Thursday, July 7, 2011

ISTE 2011: Looking back


It's taken awhile, but I'm ready to share my thoughts on this year's ISTE conference.  I've been traveling for the past 3 weeks so I have a lot of sorting out to do.  As usual, I've come away with new ideas for the upcoming year, made some great contacts, and gained a sense of validity to the work I do.

The majority of my time was spent in Boston but the train ride to Philadelphia was a highlight.  I've never seen that stretch of New England before so I enjoyed that portion of the trip.  Traveling by train was much more enjoyable than traveling by plane!  Philadelphia proved to be a great host city.  I don't think I have ever seen such a concentration of places to eat with a tremendous variety to choose from.  As expected, the conference center was huge so that gave an opportunity to work off some calories.

The conference is pretty overwhelming.  On any given day, you have hundreds of choices to follow.  I like going to the Exposition Hall and seeing all of the vendors and their products.  I like to think that I gain a better sense of what tools are out there and what the coming trends are going to be.  As far as the latter, I think you'll see interactive projector systems in place of the whiteboards, and an even greater increase in shared resource learning systems.  Safari Montage is still my dream application.  A lot of systems now have social networking as a component.  Instead of hearing how all of the States' standards are addressed in learning systems, this year the word was "Core".

I found it harder to follow the program this year.  I attended a disappointing BYOL session (in large part because of the lack of Internet connection) and I browsed some of the Poster sessions.  It's always great to see the passion that people bring with their work.  I noticed a large increase in the amount of math related content this year which is encouraging.  The second day was a bust for me.  Because of a morning keynote, the sessions didn't start until 10am.  Add to this a 3 hour stint of volunteering in the afternoon and most of my day was gone.  There's always conflicts in your schedule.  If I go next year, I would like to connect more with the special interest groups and the informal sessions that spring up throughout the day.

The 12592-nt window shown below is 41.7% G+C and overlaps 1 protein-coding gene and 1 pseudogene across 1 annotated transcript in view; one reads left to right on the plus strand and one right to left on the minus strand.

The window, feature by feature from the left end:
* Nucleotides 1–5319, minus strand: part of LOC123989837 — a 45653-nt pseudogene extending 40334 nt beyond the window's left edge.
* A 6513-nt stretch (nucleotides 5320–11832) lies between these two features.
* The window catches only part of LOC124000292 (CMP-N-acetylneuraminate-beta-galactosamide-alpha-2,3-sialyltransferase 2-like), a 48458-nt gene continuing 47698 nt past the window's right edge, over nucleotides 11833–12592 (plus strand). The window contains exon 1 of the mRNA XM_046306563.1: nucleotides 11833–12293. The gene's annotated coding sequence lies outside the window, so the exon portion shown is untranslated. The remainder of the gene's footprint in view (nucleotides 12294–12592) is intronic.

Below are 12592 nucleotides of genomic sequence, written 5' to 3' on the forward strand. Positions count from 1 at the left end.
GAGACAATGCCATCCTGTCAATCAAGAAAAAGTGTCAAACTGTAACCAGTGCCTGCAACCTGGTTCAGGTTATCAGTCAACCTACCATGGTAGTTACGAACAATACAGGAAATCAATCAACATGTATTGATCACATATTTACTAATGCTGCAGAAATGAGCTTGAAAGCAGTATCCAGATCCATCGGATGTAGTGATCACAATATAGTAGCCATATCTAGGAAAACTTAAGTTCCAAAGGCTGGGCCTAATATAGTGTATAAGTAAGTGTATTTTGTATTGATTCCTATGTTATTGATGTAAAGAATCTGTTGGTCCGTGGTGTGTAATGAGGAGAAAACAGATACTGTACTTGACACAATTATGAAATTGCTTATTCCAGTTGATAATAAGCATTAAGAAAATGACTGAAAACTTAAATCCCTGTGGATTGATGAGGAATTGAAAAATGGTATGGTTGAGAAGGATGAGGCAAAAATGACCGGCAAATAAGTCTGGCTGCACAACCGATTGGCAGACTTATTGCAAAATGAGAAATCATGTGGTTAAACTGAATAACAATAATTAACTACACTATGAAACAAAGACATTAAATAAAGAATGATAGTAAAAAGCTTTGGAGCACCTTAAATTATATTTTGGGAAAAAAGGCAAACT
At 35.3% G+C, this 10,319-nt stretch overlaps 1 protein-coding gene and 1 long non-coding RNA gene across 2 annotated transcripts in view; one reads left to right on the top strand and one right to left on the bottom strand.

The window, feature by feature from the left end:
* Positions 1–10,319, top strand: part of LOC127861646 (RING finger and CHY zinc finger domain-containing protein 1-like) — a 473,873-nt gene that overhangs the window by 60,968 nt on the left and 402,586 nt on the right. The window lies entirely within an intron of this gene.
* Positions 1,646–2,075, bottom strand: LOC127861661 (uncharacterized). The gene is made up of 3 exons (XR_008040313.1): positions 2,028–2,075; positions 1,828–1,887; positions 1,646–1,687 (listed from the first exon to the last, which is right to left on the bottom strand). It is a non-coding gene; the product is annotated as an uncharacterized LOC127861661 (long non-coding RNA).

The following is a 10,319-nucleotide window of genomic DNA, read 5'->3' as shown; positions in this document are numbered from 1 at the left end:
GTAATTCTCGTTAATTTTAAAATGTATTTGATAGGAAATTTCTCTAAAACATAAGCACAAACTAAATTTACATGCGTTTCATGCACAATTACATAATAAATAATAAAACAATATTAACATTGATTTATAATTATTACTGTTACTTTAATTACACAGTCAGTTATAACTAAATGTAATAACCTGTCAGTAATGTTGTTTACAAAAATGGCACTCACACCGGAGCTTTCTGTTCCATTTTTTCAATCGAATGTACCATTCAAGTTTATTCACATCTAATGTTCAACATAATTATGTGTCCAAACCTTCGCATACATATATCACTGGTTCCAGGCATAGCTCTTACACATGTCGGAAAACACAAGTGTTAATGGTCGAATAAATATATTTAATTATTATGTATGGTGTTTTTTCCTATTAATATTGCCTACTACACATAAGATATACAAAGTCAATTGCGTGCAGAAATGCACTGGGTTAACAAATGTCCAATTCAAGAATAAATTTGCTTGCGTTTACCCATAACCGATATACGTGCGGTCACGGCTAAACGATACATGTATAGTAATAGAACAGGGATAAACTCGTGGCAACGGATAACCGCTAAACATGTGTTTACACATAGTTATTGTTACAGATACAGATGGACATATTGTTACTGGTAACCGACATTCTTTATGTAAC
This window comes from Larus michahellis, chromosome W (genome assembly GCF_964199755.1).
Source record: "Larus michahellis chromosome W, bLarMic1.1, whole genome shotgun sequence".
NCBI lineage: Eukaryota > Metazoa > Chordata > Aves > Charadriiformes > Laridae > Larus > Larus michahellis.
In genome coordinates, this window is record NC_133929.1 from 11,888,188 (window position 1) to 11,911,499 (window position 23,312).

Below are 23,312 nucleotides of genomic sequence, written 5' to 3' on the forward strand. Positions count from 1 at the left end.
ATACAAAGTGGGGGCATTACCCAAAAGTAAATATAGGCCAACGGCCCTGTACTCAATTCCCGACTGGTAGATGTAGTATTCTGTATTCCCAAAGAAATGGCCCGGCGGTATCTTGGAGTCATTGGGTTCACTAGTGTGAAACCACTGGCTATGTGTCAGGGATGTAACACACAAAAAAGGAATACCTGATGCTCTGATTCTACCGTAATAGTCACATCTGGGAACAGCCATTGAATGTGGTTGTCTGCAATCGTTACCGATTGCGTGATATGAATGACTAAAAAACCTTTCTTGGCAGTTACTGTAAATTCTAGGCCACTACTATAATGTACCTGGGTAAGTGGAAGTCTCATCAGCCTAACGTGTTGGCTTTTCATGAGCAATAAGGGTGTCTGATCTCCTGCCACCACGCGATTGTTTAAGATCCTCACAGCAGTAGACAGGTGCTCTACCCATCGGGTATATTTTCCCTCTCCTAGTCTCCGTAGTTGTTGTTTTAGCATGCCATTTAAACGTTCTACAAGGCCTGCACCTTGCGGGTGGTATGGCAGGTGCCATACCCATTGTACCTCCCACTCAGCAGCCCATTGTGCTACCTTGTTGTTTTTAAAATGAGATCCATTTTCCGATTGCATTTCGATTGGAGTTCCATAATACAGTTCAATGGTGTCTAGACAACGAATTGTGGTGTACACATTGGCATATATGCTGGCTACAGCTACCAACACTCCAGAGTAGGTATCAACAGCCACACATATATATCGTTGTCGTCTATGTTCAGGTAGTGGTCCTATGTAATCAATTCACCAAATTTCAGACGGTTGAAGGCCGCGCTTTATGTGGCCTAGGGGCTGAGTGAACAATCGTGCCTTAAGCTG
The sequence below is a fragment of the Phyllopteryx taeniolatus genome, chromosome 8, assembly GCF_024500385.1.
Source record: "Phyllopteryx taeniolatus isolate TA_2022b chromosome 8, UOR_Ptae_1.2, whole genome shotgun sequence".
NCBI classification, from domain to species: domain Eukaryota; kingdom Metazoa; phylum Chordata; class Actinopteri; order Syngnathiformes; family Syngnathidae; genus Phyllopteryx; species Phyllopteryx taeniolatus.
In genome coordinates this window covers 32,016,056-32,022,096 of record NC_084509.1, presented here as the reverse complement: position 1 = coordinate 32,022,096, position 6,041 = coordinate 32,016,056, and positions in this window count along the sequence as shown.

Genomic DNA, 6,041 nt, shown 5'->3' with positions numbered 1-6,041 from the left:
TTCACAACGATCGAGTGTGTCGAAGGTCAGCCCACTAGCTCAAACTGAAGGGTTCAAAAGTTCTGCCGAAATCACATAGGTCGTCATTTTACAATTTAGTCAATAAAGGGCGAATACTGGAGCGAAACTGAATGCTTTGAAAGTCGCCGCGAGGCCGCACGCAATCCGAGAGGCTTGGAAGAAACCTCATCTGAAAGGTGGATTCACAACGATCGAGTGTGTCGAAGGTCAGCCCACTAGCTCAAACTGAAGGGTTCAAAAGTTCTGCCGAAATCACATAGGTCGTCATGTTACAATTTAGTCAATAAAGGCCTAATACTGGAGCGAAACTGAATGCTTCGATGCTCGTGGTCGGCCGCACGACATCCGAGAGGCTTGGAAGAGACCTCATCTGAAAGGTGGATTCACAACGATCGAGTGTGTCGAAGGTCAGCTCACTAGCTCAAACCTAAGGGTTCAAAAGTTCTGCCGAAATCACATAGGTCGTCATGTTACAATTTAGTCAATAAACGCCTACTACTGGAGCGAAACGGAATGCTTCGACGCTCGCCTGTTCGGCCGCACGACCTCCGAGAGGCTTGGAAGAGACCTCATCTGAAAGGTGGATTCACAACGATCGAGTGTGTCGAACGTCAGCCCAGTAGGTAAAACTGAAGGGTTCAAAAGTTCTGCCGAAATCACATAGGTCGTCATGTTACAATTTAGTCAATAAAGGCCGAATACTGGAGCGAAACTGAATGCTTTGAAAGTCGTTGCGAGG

The Real World Math poster session went well enough.  I was prepared with my materials, but 125 pamphlets proved to be not enough.  The poster sessions were tucked away on the side of the conference hall.  This was disappointing because they didn't get the same amount of traffic as they did in Denver.  My session was on the last day around lunchtime so the attendance was lower than what I had hoped for.  I was able to share my site with many who were unaware of it.  I'll have to hope that exponential power of networks will help spread the word further.

Overall, it's hard to justify the costs of travel to events like these.  Even harder to quantify the gains you take away.  Ironically, the same technology that we are promoting enables us to connect year-round outside of conference halls.  Still there's something special about the opportunity to meet face-to-face with over ten thousand like minded people.
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